One of the ideas in Brad Meltzer's Identity Crisis was that of the League within the League; Superman, Batman, and Wonder Woman might be the big three, but it was Green Lantern, Green Arrow, Black Canary, and others who kept the heroes' secret identities safe back in the day. As such, it shouldn't be a great surprise that Meltzer's first Justice League trade, The Tornado's Path, turns on much the same idea; whereas the Big Three gather in the Batcave to precisely decide the best choices for the new Justice League, that membership is ultimately chosen by Green Lantern, Black Canary, and others.
In the manner of choosing the League's new roster, Meltzer creates parallels between modern sensibilities and comics history, much as he did in Identity Crisis. It makes the most perfect of sense to us that Superman, Batman, and Wonder Woman should hand-pick the Justice League membership; after all, these three are the de facto leaders of the team, and the League should be a body of purpose, not a grouping of chance. But the plain fact, as pointed out in this volume, is that League membership has often been fortuitous happenstance, really from their very first case. That the new membership should simply be made of the varied heroes participating in the "Tornado's Path" case follows that same tradition.
Indeed, Meltzer's League is one without the Big Three as its necessary cornerstone. Despite that the Big Three take center stage in nearly every League group shot, it is Black Canary whom Meltzer gives the much-deserved chairman's role. He even goes so far as to have new member Black Lighting invite Batman onto the team, instead of vice versa; the implication, as Batman points out, is that while the Big Three are valued members of the team, they are not the team themselves. This is a hard philosophy really to see through--I doubt many would want to read a Justice League that didn't include the Big Three--but in the wake of the world-spanning Infinite Crisis that hinged on the Big Three, seeing them lose a bit of the spotlight is actually somewhat refreshing.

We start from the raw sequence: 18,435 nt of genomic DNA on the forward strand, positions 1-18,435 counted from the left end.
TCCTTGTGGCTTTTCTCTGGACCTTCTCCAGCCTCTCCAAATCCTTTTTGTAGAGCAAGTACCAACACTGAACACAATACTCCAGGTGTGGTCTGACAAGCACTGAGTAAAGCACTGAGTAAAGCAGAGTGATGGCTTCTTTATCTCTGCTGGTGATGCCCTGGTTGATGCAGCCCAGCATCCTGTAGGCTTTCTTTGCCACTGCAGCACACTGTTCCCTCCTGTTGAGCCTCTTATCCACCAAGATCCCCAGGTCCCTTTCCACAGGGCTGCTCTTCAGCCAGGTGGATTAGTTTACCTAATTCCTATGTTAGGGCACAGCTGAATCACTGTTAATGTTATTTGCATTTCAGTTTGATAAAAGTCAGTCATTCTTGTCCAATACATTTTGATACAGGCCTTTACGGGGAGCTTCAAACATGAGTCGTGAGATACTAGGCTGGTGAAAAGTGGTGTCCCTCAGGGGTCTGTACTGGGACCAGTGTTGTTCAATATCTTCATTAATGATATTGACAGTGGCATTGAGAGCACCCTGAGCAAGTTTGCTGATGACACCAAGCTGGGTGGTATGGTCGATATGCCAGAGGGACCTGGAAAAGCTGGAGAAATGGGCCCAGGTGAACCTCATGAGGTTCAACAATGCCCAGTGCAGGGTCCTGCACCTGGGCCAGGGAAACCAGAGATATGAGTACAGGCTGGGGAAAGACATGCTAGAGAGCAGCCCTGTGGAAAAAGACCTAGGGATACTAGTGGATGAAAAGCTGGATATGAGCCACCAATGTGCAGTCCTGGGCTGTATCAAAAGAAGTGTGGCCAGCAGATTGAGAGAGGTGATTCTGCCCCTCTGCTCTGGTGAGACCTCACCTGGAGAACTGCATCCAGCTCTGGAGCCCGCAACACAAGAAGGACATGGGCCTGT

The Tornado's Path itself is a fun story, in a cotton-candy summer blockbuster vein. Scads of villains abound here, each one masterminding a larger scheme than the last. In contrast to the finely-honed Identity Crisis, the actual plot of Tornado's Path is nearly inscrutable, with various elements from Solomon Grundy, T. O. Morrow, Vixen, Red Tornado, and Amazo combining in a comic book soup that makes very little sense. But watching Superman, Batman, Wonder Woman, Green Lantern, and Black Canary take on Amazo is just plain fun, as is the heavy dose of Justice League history with which Meltzer imbues this comic. Never, I'd say, have I seen a Justice League comic so in touch with all the team's previous adventures (Meltzer has old Justice League panels reprinted here, for gosh sake!), and it very much seems an element that previous Justice Leagues have been missing.
Ed Benes offers exceptional art here, bright and loud and bombastic and, at times, gruesome. Pieces of Meltzer's script are reprinted at the end, and much of the gore that Meltzer kept off-screen during Identity Crisis he's brought on-screen here. To wit, Red Tornado gets terribly mangled here, with his robotic face maimed and his human body eviscerated, all shown in graphic detail. It's a mite more blood than one might expect from a Justice League comic book, and I don't necessarily think it was the right decision, but Benes sure gets a chance to show his drawing chops. There's also a three-page fold-out spread in the end, not to be missed.
I like the minor members of the new Justice League--Black Lightning, Hawkgirl, Red Arrow, Red Tornado, and Vixen--and I'm eager to read about them while at the same time fearing for their longevity. Looking into the future, Justice League writer Dwayne McDuffie has for the most part kept this line-up, but I can't imagine them going down in history like Grant Morrison's Big Seven line-up. Truly, Meltzer's new team feels less like a Justice League than a collection of super-friends, though in the end I'll grant that's perhaps not a bad thing, once in a while.
[Contains full covers, second printing cover thumbnails, Introduction, commentary section by Meltzer and Benes.]
We're going to keep going with the big guns, with Justice Society of America: The Next Age coming next. Stick around!